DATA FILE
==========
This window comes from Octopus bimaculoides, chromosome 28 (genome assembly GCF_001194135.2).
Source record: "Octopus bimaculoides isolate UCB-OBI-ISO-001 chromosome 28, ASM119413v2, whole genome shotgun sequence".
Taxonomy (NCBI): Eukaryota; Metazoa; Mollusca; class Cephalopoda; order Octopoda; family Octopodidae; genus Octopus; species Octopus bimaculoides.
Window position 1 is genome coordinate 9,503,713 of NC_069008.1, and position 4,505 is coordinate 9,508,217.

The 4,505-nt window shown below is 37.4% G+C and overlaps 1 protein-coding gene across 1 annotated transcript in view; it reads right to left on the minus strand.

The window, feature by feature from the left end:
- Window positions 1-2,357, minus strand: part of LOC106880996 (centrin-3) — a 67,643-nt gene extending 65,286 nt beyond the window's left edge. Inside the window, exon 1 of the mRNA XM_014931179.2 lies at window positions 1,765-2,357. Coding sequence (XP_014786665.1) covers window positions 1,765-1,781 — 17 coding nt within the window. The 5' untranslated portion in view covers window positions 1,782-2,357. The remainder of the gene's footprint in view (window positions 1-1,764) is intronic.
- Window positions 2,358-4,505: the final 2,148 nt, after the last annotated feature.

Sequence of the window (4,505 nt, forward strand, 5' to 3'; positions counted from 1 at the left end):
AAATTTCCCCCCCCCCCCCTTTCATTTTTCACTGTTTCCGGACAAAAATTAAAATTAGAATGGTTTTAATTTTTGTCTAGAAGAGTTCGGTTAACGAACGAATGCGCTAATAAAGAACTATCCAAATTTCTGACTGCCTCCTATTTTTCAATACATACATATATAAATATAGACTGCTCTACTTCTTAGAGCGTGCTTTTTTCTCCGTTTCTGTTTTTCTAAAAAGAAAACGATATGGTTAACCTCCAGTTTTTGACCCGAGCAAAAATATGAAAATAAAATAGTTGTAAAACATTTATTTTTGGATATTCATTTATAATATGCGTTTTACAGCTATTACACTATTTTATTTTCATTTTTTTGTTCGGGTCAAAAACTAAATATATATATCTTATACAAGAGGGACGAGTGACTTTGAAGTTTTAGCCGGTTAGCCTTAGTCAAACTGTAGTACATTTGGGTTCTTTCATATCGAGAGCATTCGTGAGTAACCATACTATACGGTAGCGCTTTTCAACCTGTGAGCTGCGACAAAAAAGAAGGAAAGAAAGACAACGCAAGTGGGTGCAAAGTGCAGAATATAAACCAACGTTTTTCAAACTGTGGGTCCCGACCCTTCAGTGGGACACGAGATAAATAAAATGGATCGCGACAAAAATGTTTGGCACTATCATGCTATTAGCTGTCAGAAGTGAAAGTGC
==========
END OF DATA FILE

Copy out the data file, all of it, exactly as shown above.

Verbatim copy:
This window comes from Octopus bimaculoides, chromosome 28 (genome assembly GCF_001194135.2).
Source record: "Octopus bimaculoides isolate UCB-OBI-ISO-001 chromosome 28, ASM119413v2, whole genome shotgun sequence".
Taxonomy (NCBI): Eukaryota; Metazoa; Mollusca; class Cephalopoda; order Octopoda; family Octopodidae; genus Octopus; species Octopus bimaculoides.
Window position 1 is genome coordinate 9,503,713 of NC_069008.1, and position 4,505 is coordinate 9,508,217.

The 4,505-nt window shown below is 37.4% G+C and overlaps 1 protein-coding gene across 1 annotated transcript in view; it reads right to left on the minus strand.

The window, feature by feature from the left end:
- Window positions 1-2,357, minus strand: part of LOC106880996 (centrin-3) — a 67,643-nt gene extending 65,286 nt beyond the window's left edge. Inside the window, exon 1 of the mRNA XM_014931179.2 lies at window positions 1,765-2,357. Coding sequence (XP_014786665.1) covers window positions 1,765-1,781 — 17 coding nt within the window. The 5' untranslated portion in view covers window positions 1,782-2,357. The remainder of the gene's footprint in view (window positions 1-1,764) is intronic.
- Window positions 2,358-4,505: the final 2,148 nt, after the last annotated feature.

Sequence of the window (4,505 nt, forward strand, 5' to 3'; positions counted from 1 at the left end):
AAATTTCCCCCCCCCCCCCTTTCATTTTTCACTGTTTCCGGACAAAAATTAAAATTAGAATGGTTTTAATTTTTGTCTAGAAGAGTTCGGTTAACGAACGAATGCGCTAATAAAGAACTATCCAAATTTCTGACTGCCTCCTATTTTTCAATACATACATATATAAATATAGACTGCTCTACTTCTTAGAGCGTGCTTTTTTCTCCGTTTCTGTTTTTCTAAAAAGAAAACGATATGGTTAACCTCCAGTTTTTGACCCGAGCAAAAATATGAAAATAAAATAGTTGTAAAACATTTATTTTTGGATATTCATTTATAATATGCGTTTTACAGCTATTACACTATTTTATTTTCATTTTTTTGTTCGGGTCAAAAACTAAATATATATATCTTATACAAGAGGGACGAGTGACTTTGAAGTTTTAGCCGGTTAGCCTTAGTCAAACTGTAGTACATTTGGGTTCTTTCATATCGAGAGCATTCGTGAGTAACCATACTATACGGTAGCGCTTTTCAACCTGTGAGCTGCGACAAAAAAGAAGGAAAGAAAGACAACGCAAGTGGGTGCAAAGTGCAGAATATAAACCAACGTTTTTCAAACTGTGGGTCCCGACCCTTCAGTGGGACACGAGATAAATAAAATGGATCGCGACAAAAATGTTTGGCACTATCATGCTATTAGCTGTCAGAAGTGAAAGTGC